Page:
The Lantern Boats by Tessa Morris-Suzuki is a fascinating take on life in post-World War II Japan that is intelligent, subtle, and thrillingly emotional.
As a rule, I don’t read much historical fiction even when there is a criminal element to it. That’s somewhat surprising since when I do read historical fiction I almost always enjoy it. I gave The Lantern Boats a miss when I saw it available on NetGalley, but sometime later I saw it featured in an Amazon book marketing email and decided to read it. I am glad I did. While “atmospheric” is a descriptive term we see way too overused in literary circles these days, this is a book where I think it definitely applies.
The Lantern Boats
Publisher: Joffe Books
on April 6, 2021
Genre: Historical Fiction
Paperback and electronic book versions available
Elly Ruskin is trapped between worlds. Half-Japanese, half-Scottish, she is deported from Australia to Japan after the war, but Tokyo is a city Elly barely knows. In a whirlwind romance, she falls in love with a Scottish journalist and they marry.
Kamiya Jun is a teenage war orphan from the lost Japanese colony of Karafuto. He is smuggled to the mainland on a fishing boat. Captured by the police, he is handed over to the occupation forces, and finds himself unwillingly recruited to work in an underground intelligence unit run by a maverick American officer.
Now Elly thinks her husband is having an affair, and her suspicions will lead her down a treacherous path that will put everyone in danger. Jun might be the only person who can help her.
An absolutely beguiling story of intrigue and the human spirit set against the backdrop of Japan in transition.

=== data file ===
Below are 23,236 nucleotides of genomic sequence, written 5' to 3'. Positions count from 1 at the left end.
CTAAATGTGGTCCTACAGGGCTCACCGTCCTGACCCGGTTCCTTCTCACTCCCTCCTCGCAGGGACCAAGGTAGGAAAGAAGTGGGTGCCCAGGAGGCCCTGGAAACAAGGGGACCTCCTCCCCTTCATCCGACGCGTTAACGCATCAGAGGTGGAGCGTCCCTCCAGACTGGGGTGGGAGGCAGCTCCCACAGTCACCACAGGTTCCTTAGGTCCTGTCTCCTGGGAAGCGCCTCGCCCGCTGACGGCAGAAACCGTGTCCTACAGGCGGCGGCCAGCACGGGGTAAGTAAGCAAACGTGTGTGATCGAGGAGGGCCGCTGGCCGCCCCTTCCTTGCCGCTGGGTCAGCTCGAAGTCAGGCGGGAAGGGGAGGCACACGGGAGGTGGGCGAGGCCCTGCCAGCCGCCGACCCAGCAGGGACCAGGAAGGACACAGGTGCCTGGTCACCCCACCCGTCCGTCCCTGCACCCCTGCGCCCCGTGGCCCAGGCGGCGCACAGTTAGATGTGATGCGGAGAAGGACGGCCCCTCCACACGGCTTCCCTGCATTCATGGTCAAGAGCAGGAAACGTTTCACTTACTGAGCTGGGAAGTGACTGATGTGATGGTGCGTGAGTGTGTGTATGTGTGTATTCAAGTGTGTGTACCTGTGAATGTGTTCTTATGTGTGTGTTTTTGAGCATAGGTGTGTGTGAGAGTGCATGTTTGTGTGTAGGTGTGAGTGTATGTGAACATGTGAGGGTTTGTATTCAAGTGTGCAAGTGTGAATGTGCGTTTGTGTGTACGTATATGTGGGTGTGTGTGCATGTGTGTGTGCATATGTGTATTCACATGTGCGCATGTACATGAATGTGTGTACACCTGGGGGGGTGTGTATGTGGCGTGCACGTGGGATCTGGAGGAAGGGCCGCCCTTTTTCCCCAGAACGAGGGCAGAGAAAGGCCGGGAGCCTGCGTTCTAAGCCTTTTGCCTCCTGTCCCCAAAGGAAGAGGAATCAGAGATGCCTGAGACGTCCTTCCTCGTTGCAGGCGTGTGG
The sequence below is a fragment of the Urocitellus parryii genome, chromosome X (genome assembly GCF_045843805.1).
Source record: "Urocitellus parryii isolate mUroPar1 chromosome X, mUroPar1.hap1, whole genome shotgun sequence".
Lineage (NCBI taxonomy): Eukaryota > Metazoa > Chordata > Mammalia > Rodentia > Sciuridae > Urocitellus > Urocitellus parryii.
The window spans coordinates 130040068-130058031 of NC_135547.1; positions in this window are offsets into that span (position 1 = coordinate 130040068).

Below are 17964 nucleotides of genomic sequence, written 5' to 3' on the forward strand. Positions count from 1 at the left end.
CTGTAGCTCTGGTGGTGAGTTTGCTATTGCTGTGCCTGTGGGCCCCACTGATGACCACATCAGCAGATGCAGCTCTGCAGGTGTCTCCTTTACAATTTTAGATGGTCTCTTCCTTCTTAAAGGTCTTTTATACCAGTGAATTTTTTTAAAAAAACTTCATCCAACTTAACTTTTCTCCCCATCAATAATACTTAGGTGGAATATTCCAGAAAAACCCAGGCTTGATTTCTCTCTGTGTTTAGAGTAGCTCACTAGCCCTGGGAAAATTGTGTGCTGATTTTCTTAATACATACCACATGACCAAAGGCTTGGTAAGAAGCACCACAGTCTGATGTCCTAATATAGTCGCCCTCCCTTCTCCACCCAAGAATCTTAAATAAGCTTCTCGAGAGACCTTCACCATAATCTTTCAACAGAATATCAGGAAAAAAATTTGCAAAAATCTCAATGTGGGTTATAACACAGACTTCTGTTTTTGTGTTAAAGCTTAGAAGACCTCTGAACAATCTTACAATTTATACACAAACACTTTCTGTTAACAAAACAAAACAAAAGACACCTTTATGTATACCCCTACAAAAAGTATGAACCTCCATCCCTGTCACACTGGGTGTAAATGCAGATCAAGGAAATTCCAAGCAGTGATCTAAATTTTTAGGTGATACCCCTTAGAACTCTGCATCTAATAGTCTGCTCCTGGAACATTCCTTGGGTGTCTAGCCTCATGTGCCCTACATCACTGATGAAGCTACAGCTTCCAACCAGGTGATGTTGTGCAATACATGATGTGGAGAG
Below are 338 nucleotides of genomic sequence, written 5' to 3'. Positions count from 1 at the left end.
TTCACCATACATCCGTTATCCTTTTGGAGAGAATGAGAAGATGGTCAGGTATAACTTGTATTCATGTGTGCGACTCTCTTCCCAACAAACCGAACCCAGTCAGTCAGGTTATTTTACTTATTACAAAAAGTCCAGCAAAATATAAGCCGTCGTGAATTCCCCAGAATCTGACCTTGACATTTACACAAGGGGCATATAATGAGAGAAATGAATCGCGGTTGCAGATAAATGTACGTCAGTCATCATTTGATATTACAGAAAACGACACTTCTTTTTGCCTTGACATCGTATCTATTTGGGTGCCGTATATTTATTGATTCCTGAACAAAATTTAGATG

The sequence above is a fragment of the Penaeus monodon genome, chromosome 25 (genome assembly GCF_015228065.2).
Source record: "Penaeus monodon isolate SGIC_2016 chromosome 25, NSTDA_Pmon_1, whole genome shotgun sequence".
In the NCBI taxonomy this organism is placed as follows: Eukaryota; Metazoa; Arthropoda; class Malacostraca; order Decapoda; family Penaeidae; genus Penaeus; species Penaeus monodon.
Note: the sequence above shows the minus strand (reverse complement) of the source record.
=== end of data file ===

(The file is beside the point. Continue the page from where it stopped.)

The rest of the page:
Tessa Morris-Suzuki’s novel opens in Tokyo in 1951 with the observance of Toro Nagashi, often referred to by the alternative name “The Festival of Recovery,” a summer tradition in which people make wishes and float paper lantern boats down a river. In Asakusa, this takes place at Sumida Park, where lanterns are released from Shinsui Terrace, near Azumabashi Bridge, to commemorate those lost to the Great Kanto Earthquake of 1923. The reader encounters the first hint of foreboding when our attention is drawn to a dead body floating down river amongst the tiny lantern boats.
I loved the history of 1951 Tokyo that Morris-Suzuki vividly paints for us in the pages of the book. I also enjoyed learning about so much that was all new to me, the meaning of the lantern boats and the political climate of those past times in Japan. The book is a gripping, entertaining read that is part murder mystery and part a story of intrigue, love, and betrayal. The author has richly drawn the characters in the book, especially the two major characters, Kamiya Jun, a teenage war orphan, and Elly Ruskin, a half-Japanese and half-Scottish woman Australian authorities deported back to Japan after the war.
While The Lantern Boats is a beautifully written and enchanting story, there is, however, also a sense of frustration and injustice that the bittersweet ending brings. I recommend the book to readers who enjoy historical fiction, especially that covers the period at the end of World War II.
I purchased a copy of the book used for this review.